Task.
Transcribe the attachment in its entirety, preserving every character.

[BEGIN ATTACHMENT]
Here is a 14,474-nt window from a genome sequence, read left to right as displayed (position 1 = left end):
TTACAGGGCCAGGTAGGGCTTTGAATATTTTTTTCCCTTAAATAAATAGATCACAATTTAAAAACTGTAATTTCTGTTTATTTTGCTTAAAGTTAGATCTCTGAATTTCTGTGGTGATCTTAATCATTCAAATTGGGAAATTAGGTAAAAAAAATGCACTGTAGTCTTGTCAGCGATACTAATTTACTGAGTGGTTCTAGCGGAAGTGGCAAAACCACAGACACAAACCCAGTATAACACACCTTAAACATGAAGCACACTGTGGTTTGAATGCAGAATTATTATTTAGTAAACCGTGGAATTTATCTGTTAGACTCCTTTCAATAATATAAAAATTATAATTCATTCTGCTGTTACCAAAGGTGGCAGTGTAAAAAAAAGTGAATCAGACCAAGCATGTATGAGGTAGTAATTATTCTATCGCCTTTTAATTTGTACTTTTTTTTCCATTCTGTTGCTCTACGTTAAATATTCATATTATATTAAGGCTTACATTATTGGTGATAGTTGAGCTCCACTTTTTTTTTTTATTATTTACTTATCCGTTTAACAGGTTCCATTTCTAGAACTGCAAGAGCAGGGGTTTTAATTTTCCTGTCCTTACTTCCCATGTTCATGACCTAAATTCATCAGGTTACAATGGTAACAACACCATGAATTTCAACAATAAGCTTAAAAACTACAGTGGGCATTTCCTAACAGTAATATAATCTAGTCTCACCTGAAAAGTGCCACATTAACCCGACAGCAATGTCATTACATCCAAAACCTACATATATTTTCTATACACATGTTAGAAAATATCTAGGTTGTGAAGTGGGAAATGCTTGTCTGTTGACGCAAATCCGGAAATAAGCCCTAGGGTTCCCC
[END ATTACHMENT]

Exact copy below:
Here is a 14,474-nt window from a genome sequence, read left to right as displayed (position 1 = left end):
TTACAGGGCCAGGTAGGGCTTTGAATATTTTTTTCCCTTAAATAAATAGATCACAATTTAAAAACTGTAATTTCTGTTTATTTTGCTTAAAGTTAGATCTCTGAATTTCTGTGGTGATCTTAATCATTCAAATTGGGAAATTAGGTAAAAAAAATGCACTGTAGTCTTGTCAGCGATACTAATTTACTGAGTGGTTCTAGCGGAAGTGGCAAAACCACAGACACAAACCCAGTATAACACACCTTAAACATGAAGCACACTGTGGTTTGAATGCAGAATTATTATTTAGTAAACCGTGGAATTTATCTGTTAGACTCCTTTCAATAATATAAAAATTATAATTCATTCTGCTGTTACCAAAGGTGGCAGTGTAAAAAAAAGTGAATCAGACCAAGCATGTATGAGGTAGTAATTATTCTATCGCCTTTTAATTTGTACTTTTTTTTCCATTCTGTTGCTCTACGTTAAATATTCATATTATATTAAGGCTTACATTATTGGTGATAGTTGAGCTCCACTTTTTTTTTTTATTATTTACTTATCCGTTTAACAGGTTCCATTTCTAGAACTGCAAGAGCAGGGGTTTTAATTTTCCTGTCCTTACTTCCCATGTTCATGACCTAAATTCATCAGGTTACAATGGTAACAACACCATGAATTTCAACAATAAGCTTAAAAACTACAGTGGGCATTTCCTAACAGTAATATAATCTAGTCTCACCTGAAAAGTGCCACATTAACCCGACAGCAATGTCATTACATCCAAAACCTACATATATTTTCTATACACATGTTAGAAAATATCTAGGTTGTGAAGTGGGAAATGCTTGTCTGTTGACGCAAATCCGGAAATAAGCCCTAGGGTTCCCC